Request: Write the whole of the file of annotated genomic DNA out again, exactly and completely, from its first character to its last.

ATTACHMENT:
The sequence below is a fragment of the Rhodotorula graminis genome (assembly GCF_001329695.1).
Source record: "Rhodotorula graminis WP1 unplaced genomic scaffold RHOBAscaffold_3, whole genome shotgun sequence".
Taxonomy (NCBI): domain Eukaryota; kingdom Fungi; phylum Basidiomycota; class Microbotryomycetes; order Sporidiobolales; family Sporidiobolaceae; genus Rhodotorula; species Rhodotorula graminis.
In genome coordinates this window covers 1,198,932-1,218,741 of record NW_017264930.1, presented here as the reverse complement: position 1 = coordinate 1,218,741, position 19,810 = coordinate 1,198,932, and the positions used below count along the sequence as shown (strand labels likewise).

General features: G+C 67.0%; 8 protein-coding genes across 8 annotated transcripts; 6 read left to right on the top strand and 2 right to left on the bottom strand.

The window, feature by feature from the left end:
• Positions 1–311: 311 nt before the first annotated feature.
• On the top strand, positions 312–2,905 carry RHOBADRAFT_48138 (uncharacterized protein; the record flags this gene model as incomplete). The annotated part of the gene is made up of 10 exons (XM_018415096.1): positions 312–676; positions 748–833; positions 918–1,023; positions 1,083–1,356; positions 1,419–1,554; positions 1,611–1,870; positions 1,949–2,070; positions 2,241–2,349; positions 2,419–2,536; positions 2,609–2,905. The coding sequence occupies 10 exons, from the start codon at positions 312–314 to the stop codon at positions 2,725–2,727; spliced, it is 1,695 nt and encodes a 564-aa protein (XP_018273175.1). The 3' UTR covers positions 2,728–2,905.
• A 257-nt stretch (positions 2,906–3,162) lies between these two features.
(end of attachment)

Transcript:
The sequence below is a fragment of the Rhodotorula graminis genome (assembly GCF_001329695.1).
Source record: "Rhodotorula graminis WP1 unplaced genomic scaffold RHOBAscaffold_3, whole genome shotgun sequence".
Taxonomy (NCBI): domain Eukaryota; kingdom Fungi; phylum Basidiomycota; class Microbotryomycetes; order Sporidiobolales; family Sporidiobolaceae; genus Rhodotorula; species Rhodotorula graminis.
In genome coordinates this window covers 1,198,932-1,218,741 of record NW_017264930.1, presented here as the reverse complement: position 1 = coordinate 1,218,741, position 19,810 = coordinate 1,198,932, and the positions used below count along the sequence as shown (strand labels likewise).

General features: G+C 67.0%; 8 protein-coding genes across 8 annotated transcripts; 6 read left to right on the top strand and 2 right to left on the bottom strand.

The window, feature by feature from the left end:
• Positions 1–311: 311 nt before the first annotated feature.
• On the top strand, positions 312–2,905 carry RHOBADRAFT_48138 (uncharacterized protein; the record flags this gene model as incomplete). The annotated part of the gene is made up of 10 exons (XM_018415096.1): positions 312–676; positions 748–833; positions 918–1,023; positions 1,083–1,356; positions 1,419–1,554; positions 1,611–1,870; positions 1,949–2,070; positions 2,241–2,349; positions 2,419–2,536; positions 2,609–2,905. The coding sequence occupies 10 exons, from the start codon at positions 312–314 to the stop codon at positions 2,725–2,727; spliced, it is 1,695 nt and encodes a 564-aa protein (XP_018273175.1). The 3' UTR covers positions 2,728–2,905.
• A 257-nt stretch (positions 2,906–3,162) lies between these two features.